WASHINGTON — The Japanese American Citizens League announced Tuesday that Stephen Kiyoshi Kuromiya has been identified as the Nikkei activist who was beaten by sheriff’s deputies in 1965 during violent demonstrations in Montgomery, Ala.
In connection with next year’s 50th anniversary of the Selma-to-Montgomery voting rights march, JACL had been seeking the name of the activist, described as a Japanese American from Monrovia.
According to online information, Kuromiya was born at the Heart Mountain internment camp and dedicated his life to civil rights and relief for AIDS patients. He died in 2000 in Philadelphia of AIDS complications.
His activism began when he was a student at the University of Pennsylvania. In 1965, he marched in front of Independence Hall in an early rally for gay rights, and he was one of the founders of Act Up, an advocacy group for AIDS issues.
Raised in Monrovia, Kuromiya was one of the founders of the Gay Liberation Front in Philadelphia and served as an openly gay delegate to the Black Panther convention that endorsed the gay liberation struggle. He was an assistant to Martin Luther King Jr., and took care of King’s children following the civil rights leader’s assassination.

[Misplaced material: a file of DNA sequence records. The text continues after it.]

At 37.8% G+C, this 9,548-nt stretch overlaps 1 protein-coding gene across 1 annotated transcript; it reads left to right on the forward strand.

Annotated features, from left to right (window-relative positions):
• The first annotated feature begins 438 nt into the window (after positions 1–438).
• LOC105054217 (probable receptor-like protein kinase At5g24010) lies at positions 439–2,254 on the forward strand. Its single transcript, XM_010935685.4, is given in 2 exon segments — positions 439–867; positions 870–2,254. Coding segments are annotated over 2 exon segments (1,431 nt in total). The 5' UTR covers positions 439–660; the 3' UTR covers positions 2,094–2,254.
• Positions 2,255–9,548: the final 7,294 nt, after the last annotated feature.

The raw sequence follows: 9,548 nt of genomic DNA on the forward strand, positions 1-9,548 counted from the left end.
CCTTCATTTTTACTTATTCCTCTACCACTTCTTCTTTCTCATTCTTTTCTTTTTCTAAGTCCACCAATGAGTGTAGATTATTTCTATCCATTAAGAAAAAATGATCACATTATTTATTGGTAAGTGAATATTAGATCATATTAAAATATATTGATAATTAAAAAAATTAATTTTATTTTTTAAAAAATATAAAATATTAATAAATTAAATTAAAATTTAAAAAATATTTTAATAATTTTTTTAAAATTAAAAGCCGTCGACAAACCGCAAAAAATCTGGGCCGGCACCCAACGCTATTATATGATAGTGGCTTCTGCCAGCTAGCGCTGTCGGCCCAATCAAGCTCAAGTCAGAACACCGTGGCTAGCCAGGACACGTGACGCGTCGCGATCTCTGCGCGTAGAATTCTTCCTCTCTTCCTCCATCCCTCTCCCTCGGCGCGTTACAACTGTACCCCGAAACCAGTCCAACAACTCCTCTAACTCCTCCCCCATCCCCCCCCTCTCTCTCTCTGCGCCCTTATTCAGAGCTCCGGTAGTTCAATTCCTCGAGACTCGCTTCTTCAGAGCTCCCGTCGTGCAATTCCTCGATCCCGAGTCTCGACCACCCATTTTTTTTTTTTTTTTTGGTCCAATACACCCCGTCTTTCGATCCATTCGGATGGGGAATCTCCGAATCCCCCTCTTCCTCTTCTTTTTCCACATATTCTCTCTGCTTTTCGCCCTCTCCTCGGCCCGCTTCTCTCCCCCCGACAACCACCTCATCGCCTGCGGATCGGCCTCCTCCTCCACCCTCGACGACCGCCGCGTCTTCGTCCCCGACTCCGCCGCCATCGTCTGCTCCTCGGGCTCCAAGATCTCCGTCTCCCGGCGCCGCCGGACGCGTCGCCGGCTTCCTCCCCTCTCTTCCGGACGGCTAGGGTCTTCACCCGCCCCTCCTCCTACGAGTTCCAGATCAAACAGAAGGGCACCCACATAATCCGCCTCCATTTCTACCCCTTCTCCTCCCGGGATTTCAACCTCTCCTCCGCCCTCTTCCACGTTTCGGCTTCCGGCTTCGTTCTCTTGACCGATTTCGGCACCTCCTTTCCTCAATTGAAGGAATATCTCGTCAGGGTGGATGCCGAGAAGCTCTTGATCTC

Kuromiya was best known as the founder of the Critical Path Project, on which he worked with mentor Buckminster Fuller, and was also the plaintiff in the Supreme Court case Kuromiya v. United States of America, which called for legalization of marijuana for medical uses.
Laura Iiyama, Derek Furukawa, and Harry Kawahara assisted in identifying Kuromiya.